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Pro-Protests

Brought together by a common purpose.


The time for change is now.


Tackling social, political, corruption and economic issues is a constant struggle for many around the world. Helpless, many can often feel there is little they can do to effect change. Signing petitions, sharing posts, chatting to others about these issues are all crucial ways to raise awareness of issues. Closely connected, many of these issues are interlinked. From climate change to civil rights to anti-war, many take to the streets to express their objection to these issues. More than 110 countries are currently experiencing significant protests, with over 25% being concerning the coronavirus pandemic. From violence against women to election results, to garment workers, to anti-war, to tax, to police brutality, the list of protests happening across the world is a constant reminder of the problems plaguing society. Many argue for social change, protests are necessary.


Protests are a public expression of disapproval or objection towards a particular issue or idea. They enable people to take a stance against a political and social issue.


Generally, the goal of a protest is to influence public opinion or to make a change towards something.


President Zelenskiy has called for allies worldwide to protest in peace against Russia’s war on Ukraine. He pleads “come with Ukrainian symbols to support Ukraine, to support freedom, to support life.” The aim was to put pressure on Putin, and the Russian government, to end the war. Protesting for freedom, protesting for life, changes are made by those who act.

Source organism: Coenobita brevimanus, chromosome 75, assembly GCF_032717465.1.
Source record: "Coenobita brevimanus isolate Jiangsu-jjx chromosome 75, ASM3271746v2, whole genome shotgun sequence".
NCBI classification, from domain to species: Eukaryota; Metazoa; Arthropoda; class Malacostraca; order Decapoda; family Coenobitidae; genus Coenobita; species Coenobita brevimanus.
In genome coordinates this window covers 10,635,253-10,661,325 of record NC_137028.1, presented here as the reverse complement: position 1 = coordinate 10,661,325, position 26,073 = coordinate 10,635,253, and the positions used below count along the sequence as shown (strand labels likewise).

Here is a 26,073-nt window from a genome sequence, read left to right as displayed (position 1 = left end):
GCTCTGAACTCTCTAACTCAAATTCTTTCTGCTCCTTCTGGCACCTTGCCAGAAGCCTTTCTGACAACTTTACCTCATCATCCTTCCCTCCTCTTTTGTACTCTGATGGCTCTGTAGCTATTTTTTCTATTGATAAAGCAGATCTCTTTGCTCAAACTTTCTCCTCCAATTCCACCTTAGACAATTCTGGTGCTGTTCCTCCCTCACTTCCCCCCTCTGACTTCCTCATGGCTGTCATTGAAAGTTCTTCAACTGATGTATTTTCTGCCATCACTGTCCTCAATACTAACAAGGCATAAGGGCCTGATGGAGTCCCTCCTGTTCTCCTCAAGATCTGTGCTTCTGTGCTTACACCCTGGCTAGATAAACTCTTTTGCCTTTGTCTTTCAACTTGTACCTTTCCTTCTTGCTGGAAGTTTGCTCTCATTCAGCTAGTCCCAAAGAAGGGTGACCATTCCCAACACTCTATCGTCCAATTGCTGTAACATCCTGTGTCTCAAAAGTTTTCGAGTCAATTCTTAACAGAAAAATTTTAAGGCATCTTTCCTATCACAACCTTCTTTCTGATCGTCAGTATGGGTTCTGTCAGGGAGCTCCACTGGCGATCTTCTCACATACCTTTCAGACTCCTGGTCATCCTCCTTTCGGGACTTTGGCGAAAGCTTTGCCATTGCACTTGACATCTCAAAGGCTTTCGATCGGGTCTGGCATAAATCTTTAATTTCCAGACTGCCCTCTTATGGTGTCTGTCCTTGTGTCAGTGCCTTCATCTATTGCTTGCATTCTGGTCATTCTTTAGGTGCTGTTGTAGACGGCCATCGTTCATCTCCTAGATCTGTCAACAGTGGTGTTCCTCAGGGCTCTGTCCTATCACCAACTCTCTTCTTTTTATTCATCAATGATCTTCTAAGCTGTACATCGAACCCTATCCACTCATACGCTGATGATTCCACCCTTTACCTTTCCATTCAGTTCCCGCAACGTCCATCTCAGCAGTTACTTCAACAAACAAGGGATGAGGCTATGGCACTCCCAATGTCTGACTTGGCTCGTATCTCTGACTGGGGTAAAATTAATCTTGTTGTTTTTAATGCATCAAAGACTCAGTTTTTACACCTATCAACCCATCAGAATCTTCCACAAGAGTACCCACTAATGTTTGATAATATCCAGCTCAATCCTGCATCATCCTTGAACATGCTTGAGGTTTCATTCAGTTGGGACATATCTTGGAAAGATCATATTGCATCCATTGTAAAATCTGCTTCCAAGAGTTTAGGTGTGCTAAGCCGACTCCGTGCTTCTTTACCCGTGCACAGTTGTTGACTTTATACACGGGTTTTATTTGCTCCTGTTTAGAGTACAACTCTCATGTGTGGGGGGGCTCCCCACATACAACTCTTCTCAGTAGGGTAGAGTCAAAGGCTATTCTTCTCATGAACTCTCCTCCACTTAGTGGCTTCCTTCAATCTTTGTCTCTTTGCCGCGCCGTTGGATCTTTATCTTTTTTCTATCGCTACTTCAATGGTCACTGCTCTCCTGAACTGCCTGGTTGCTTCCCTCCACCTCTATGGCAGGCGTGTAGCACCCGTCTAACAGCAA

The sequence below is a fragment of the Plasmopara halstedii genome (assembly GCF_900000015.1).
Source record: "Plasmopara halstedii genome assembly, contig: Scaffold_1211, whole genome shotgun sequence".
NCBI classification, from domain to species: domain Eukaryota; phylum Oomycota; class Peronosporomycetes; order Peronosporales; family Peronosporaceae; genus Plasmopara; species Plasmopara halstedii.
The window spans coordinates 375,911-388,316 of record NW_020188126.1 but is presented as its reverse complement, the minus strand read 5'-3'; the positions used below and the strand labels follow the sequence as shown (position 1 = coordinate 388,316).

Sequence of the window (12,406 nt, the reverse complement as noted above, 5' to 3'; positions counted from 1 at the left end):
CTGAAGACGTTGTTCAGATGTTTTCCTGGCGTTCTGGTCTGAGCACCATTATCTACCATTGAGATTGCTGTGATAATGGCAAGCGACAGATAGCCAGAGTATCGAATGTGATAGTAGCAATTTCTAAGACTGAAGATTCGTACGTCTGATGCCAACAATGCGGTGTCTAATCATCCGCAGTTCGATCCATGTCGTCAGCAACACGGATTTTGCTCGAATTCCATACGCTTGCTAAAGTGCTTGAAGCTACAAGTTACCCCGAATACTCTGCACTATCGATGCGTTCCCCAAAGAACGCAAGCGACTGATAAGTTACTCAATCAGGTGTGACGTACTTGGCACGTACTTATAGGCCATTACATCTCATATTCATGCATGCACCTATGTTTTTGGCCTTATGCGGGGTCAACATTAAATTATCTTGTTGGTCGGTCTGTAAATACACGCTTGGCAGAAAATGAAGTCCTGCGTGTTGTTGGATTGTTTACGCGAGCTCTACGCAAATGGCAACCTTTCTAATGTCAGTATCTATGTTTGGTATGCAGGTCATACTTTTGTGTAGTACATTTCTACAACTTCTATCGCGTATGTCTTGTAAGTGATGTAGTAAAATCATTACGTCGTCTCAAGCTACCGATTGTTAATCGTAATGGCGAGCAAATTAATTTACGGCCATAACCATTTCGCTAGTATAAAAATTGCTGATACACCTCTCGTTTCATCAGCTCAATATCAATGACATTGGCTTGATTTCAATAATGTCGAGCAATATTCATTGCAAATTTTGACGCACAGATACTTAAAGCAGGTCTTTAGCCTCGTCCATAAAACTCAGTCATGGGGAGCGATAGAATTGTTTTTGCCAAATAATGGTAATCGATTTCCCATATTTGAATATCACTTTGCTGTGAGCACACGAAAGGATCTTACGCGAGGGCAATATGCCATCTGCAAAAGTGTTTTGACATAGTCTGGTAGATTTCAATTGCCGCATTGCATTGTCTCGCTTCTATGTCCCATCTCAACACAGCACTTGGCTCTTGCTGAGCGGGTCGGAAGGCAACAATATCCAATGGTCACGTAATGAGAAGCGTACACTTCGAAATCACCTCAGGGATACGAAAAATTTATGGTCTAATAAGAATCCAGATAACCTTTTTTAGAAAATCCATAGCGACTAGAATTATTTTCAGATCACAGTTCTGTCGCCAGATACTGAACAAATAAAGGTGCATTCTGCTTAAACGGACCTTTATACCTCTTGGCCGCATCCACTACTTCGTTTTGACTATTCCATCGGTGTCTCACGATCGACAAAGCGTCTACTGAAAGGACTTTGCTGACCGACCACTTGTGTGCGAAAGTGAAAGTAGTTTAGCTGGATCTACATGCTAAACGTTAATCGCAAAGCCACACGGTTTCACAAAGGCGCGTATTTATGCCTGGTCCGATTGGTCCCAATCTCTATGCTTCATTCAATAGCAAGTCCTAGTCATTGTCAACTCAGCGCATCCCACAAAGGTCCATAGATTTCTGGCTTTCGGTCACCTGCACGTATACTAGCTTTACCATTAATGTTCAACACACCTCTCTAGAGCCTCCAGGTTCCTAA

Historically, protests have been a catalyst for major changes in the world. In 1913, Emily Davison, a suffragette for women, iconically threw herself under King George V’s horse during a horse race. The suffragettes delivered speeches, demonstrated in marches, and drew a lot of attention to their cause. Five years later, in 1918, women over 30 were able to vote. The Civil Rights movement saw many protests over the two decades, a long fight for equality for African Americans. Protests were seen in many forms from boycotts to – Montgomery Bus Boycott, sit-ins, and marches. Over 250,000 gathered for the March on Washington protest, drawing attention to challenges faced by African Americans. Here, Martin Luther King Jr. spoke his ‘I have a dream…’ speech. The Boston Tea Party saw 100 colonists board British ships and destroyed the entire stock of tea as a stand against the Tea Act which allowed the British East India Company to sell tea in colonies without paying tax, violating the colonist's rights.


More recently, Black Lives Matter protests began after George Floyd was tragically murdered by a police officer, Derek Chauvin, who pinned him down with his knee on George’s neck; he couldn’t breathe. Protests quickly began in solidarity and support of the black community and the racial discrimination they face through police brutality and institutional racism.


Greta Thunberg has quickly become one of the world’s most influential young people, inspiring millions to take part in school strike for climate calling on governments for stronger and quicker actions against climate change. A powerful image can be found of Greta in 2018 outside the Swedish parliament by herself with a sign reading ‘Skolstrejk för klimatet’.


In May 2021, the military seized control of Myanmar following the general election, only 10 years after the citizens of Myanmar became free of army ruling. Protests took place opposing the election results and continue to this day. Despite the restrictions in media, news-sharing outlets, and an increase in propaganda, this has not stopped the protestors, instead, they have turned to other outlets, such as newsletters, to share news and their messages. In a fight for their freedom, the pro-democracy movement continues to fight.